Bush’s speech on Jan. 10 was keenly watched and read in Iran, and its emphasis on aggressive confrontation with Iran, along with the subsequent raid on Iran’s “consulate” in Irbil, Iraq, is viewed partly as a reaction to Ahmadinejad’s foreign policy (and also, fatalistically, as evidence of unending U.S. hostility toward Iran). The muted European response to the seizure of Iranian “diplomats” in Iraq, however, is viewed as evidence of Ahmadinejad’s unpopularity abroad, an unpopularity that has resulted in European banks agreeing to American demands that they curtail their dealings with Iran. (This is emphasized more than the threat to European banks’ U.S. operations if they don’t cooperate with U.S. policy.)
Iranians here are neither shy nor fearful in expressing their dissatisfaction with their president. And as much as the White House wills it to be, Iran is neither a police state nor does it resemble a dictatorship along the lines of Saddam Hussein’s Iraq or Kim Jong Il’s North Korea, despite periodic crackdowns on journalistic freedom and free speech. Few people here feel the kind of oppressive air often heard about in the West. It’s remarkable how freely people speak out, and drink liquor and smoke dope and have unmarried sex, without fear of a secret police. Depending on where one is in the country, Iran can feel like a modern southern European state or a peaceful and modernizing third-world country.
And in terms of public opinion, a sense of President Ahmadinejad’s stature in Iran is not unlike the sense of President Bush’s stature one might now find in New York, or even in the Midwest. Since Ahmadinejad’s popularity started falling precipitously at the end of 2006, the newspapers have been filled with extremely harsh criticisms of him and his government. If Ahmadinejad’s honeymoon with both Iranian voters and the Iranian media has been even shorter-lived than Bush’s (which was extended by the events of 9/11, as it was), it does not mean that he is politically doomed, nor does it even mean that he cannot regain his popularity. In the minds of Iranians, foreign policy is in some sense inextricably linked to the price of tomatoes. But it is by no means certain that Iranians, who seem to prefer that their president project a more benign image abroad, are willing to forgo what they believe to be nuclear independence in order to buy cheaper tomatoes.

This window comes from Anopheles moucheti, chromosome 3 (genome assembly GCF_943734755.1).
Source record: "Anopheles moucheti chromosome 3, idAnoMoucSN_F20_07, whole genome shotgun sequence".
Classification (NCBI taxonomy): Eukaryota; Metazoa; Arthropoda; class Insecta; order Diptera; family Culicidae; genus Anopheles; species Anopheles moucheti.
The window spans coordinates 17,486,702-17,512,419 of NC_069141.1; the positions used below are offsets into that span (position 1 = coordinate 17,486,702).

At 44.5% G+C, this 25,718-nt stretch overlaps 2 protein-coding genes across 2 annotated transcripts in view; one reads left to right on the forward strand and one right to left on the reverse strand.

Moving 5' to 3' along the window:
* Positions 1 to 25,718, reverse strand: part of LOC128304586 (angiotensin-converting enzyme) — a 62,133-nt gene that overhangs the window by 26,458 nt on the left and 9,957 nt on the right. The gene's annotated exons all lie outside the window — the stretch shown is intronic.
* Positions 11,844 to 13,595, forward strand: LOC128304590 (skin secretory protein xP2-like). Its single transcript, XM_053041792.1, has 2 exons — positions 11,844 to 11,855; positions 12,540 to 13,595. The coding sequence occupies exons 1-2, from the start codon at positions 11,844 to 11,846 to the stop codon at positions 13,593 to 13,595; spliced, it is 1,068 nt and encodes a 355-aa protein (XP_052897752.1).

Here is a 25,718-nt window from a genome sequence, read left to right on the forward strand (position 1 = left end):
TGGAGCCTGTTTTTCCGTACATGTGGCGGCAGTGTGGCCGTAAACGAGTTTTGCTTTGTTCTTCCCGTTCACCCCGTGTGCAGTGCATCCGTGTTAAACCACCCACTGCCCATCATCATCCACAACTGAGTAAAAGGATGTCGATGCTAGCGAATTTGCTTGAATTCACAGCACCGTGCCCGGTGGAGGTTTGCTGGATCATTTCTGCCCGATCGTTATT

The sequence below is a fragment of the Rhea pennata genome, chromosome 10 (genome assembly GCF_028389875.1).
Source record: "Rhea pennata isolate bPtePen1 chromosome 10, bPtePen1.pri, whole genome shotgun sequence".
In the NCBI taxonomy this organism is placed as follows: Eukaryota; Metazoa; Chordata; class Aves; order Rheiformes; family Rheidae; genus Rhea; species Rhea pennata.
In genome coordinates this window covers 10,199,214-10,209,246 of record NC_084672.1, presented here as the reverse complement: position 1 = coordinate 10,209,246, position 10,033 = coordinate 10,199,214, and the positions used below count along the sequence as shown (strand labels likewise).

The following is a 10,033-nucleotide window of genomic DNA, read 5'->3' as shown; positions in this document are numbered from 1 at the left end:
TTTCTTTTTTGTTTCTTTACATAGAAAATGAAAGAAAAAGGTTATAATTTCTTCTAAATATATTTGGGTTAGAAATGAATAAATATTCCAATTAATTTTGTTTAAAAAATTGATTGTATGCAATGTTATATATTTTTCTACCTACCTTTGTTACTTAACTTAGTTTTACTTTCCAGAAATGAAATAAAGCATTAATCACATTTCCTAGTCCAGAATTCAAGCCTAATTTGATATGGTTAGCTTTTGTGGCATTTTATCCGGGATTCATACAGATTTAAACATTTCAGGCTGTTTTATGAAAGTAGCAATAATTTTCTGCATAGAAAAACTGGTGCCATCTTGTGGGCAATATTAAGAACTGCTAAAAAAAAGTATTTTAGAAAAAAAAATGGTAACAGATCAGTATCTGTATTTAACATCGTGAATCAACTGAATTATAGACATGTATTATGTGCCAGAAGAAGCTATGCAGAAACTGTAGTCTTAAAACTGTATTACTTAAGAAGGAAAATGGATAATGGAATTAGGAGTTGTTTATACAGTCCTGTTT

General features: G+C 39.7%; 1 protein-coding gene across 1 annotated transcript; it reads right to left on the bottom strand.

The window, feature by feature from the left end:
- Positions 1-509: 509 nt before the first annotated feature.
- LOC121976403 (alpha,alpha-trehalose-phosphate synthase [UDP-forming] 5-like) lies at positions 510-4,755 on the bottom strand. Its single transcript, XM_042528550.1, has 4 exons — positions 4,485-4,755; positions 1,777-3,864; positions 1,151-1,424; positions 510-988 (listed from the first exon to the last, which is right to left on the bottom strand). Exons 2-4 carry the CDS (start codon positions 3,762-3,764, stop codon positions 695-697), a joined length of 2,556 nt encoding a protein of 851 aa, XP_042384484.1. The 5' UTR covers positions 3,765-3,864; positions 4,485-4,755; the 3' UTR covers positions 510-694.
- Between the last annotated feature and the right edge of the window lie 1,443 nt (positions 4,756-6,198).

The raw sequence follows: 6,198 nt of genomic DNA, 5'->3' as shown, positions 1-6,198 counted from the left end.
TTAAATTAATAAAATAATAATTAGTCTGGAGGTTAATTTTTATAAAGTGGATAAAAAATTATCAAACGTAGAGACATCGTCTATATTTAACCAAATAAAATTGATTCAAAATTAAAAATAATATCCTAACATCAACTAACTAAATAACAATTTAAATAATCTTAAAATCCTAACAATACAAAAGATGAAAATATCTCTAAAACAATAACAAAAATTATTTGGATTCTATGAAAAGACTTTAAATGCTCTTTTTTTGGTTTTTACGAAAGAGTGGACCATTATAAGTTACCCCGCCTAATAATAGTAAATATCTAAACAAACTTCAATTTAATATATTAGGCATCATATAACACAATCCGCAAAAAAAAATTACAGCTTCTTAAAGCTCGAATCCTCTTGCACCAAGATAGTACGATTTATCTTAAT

The most common political view expressed in Iran is one of justice and a nation’s rights. For many decades Iranians have felt that their leaders have sold those rights away for a pittance, and foreign concepts of justice simply mean foreign hegemony and exploitation. The nuclear issue clearly fits into Iranians’ worldview, and even those among the Westernized and highly educated population in Tehran — which openly worries about war and believes President Ahmadinejad to be incompetent at best — admitted to me in discussion about the nuclear standoff that Ahmadinejad is right in saying that the Americans “harf-e zoor meezanan,” literally “speak in the words of force,” but meaning that the Americans want to impose their views regardless of what is right or fair.
However, the Iranian government has to carefully balance its foreign policy goals with economic programs. Iranian obsession with the price of tomatoes is evident in the airtime the subject still receives on national television and in Ahmadinejad’s remark, widely ridiculed here, that people should shop in his neighborhood because the price of tomatoes at his corner bodega hasn’t increased. Ahmadinejad actually was not too far off the mark with his quip, which was intended as much as a dig against the nation’s elite as a defense of his economy. Still, his populist tone isn’t putting tomatoes on the tables of the working classes.
On a weekday afternoon at the Behjatabad bazaar, however, Tehran’s chicest and most expensive outdoor food emporium, tomatoes of every variety are piled high in front of the vegetable stalls, and hawkers beckon the well-dressed shoppers to sample their wares. The exquisitely red tomatoes, out of reach for most south Tehrani residents, are bought by the kilo by men and women who pull up in their $120,000 Mercedeses and $60,000 BMWs, in a city otherwise filled with $8,000 Iranian-made cars. Many of them will go on to discuss the price they paid at dinner parties with the same seriousness they reserve for discussing the Dow Jones average or foreign-exchange rates.